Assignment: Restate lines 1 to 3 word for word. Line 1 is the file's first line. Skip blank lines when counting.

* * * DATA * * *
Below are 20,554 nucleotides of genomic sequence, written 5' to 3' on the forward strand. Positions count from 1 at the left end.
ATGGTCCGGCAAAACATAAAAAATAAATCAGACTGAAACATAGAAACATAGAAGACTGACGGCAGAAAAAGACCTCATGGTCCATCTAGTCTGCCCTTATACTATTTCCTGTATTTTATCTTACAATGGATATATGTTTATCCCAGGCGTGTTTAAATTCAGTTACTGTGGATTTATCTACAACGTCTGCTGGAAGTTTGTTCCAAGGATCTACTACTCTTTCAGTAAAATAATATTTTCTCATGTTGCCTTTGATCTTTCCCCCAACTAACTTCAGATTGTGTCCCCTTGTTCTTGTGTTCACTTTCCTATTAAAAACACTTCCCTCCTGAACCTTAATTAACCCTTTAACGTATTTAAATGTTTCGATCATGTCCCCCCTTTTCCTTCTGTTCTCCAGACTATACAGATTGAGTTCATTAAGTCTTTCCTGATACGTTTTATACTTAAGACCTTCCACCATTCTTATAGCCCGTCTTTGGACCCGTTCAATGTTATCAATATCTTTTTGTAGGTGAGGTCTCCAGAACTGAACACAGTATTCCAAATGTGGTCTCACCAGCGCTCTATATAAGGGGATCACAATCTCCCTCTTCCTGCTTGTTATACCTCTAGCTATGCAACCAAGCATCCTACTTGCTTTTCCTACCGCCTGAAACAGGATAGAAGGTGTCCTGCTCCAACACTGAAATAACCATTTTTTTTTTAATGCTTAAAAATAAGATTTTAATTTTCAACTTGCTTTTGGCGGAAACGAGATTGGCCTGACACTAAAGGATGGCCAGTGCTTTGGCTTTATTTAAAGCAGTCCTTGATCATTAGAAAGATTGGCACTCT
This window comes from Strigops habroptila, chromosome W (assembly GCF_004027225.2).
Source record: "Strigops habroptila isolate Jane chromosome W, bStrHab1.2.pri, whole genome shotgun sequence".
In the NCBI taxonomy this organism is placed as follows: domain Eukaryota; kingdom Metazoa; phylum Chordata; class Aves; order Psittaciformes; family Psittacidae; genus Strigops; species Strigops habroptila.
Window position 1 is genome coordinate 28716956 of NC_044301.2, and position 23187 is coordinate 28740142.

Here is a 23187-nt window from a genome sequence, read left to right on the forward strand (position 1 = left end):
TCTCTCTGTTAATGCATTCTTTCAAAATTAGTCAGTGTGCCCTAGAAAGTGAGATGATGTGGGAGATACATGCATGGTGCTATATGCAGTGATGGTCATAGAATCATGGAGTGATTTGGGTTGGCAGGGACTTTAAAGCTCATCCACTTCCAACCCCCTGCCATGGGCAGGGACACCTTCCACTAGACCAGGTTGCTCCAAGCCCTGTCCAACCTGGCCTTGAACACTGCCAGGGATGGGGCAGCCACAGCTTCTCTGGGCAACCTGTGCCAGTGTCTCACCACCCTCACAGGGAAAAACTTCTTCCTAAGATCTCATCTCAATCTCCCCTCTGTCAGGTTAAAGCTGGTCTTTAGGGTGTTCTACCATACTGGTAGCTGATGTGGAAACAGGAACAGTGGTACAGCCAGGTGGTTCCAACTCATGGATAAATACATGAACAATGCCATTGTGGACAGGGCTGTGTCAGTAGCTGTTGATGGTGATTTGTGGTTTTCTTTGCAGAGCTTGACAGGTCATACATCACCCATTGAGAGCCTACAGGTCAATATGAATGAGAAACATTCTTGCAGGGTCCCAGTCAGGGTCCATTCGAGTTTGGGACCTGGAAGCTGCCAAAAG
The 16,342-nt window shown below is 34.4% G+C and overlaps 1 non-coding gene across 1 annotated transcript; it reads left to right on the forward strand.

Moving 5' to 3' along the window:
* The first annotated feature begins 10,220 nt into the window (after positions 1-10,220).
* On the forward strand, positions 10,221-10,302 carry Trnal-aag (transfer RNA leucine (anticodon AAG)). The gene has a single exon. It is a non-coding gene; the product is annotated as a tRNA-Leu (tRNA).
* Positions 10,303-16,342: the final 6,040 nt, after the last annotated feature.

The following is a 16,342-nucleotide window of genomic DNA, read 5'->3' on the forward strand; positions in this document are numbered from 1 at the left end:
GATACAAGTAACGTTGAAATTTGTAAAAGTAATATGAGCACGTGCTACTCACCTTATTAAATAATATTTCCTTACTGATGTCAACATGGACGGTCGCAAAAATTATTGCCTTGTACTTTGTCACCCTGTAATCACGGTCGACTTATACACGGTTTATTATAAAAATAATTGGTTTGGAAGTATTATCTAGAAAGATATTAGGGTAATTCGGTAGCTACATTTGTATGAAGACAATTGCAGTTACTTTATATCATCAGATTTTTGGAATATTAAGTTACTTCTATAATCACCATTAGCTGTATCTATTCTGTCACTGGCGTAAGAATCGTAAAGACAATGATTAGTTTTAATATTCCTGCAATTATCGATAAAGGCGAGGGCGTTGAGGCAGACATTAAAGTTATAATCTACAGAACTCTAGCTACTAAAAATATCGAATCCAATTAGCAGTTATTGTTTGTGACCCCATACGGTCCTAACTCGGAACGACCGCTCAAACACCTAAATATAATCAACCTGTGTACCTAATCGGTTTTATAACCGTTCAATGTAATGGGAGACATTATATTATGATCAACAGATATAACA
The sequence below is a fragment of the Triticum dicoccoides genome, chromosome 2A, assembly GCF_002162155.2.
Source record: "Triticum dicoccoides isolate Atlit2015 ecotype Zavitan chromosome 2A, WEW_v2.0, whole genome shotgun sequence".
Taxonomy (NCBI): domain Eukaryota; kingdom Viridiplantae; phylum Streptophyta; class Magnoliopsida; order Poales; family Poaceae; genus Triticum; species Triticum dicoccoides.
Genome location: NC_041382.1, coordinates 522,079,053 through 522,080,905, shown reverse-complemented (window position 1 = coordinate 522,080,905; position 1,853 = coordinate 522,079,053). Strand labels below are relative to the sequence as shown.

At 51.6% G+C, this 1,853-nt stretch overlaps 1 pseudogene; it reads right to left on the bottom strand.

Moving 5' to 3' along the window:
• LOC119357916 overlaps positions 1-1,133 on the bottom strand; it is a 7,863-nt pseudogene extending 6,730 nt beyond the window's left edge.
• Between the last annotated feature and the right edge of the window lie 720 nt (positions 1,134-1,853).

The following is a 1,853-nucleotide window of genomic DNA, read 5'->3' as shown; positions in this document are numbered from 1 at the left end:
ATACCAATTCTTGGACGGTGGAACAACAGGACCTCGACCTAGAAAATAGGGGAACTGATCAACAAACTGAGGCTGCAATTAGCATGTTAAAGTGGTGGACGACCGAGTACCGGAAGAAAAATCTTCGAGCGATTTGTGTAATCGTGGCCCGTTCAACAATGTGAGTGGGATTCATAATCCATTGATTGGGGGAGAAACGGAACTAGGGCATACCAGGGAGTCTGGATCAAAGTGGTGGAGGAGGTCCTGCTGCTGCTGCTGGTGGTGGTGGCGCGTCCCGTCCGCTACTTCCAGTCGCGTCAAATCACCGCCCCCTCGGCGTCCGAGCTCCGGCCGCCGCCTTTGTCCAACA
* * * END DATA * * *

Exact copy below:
Below are 20,554 nucleotides of genomic sequence, written 5' to 3' on the forward strand. Positions count from 1 at the left end.
ATGGTCCGGCAAAACATAAAAAATAAATCAGACTGAAACATAGAAACATAGAAGACTGACGGCAGAAAAAGACCTCATGGTCCATCTAGTCTGCCCTTATACTATTTCCTGTATTTTATCTTACAATGGATATATGTTTATCCCAGGCGTGTTTAAATTCAGTTACTGTGGATTTATCTACAACGTCTGCTGGAAGTTTGTTCCAAGGATCTACTACTCTTTCAGTAAAATAATATTTTCTCATGTTGCCTTTGATCTTTCCCCCAACTAACTTCAGATTGTGTCCCCTTGTTCTTGTGTTCACTTTCCTATTAAAAACACTTCCCTCCTGAACCTTAATTAACCCTTTAACGTATTTAAATGTTTCGATCATGTCCCCCCTTTTCCTTCTGTTCTCCAGACTATACAGATTGAGTTCATTAAGTCTTTCCTGATACGTTTTATACTTAAGACCTTCCACCATTCTTATAGCCCGTCTTTGGACCCGTTCAATGTTATCAATATCTTTTTGTAGGTGAGGTCTCCAGAACTGAACACAGTATTCCAAATGTGGTCTCACCAGCGCTCTATATAAGGGGATCACAATCTCCCTCTTCCTGCTTGTTATACCTCTAGCTATGCAACCAAGCATCCTACTTGCTTTTCCTACCGCCTGAAACAGGATAGAAGGTGTCCTGCTCCAACACTGAAATAACCATTTTTTTTTTAATGCTTAAAAATAAGATTTTAATTTTCAACTTGCTTTTGGCGGAAACGAGATTGGCCTGACACTAAAGGATGGCCAGTGCTTTGGCTTTATTTAAAGCAGTCCTTGATCATTAGAAAGATTGGCACTCT
This window comes from Strigops habroptila, chromosome W (assembly GCF_004027225.2).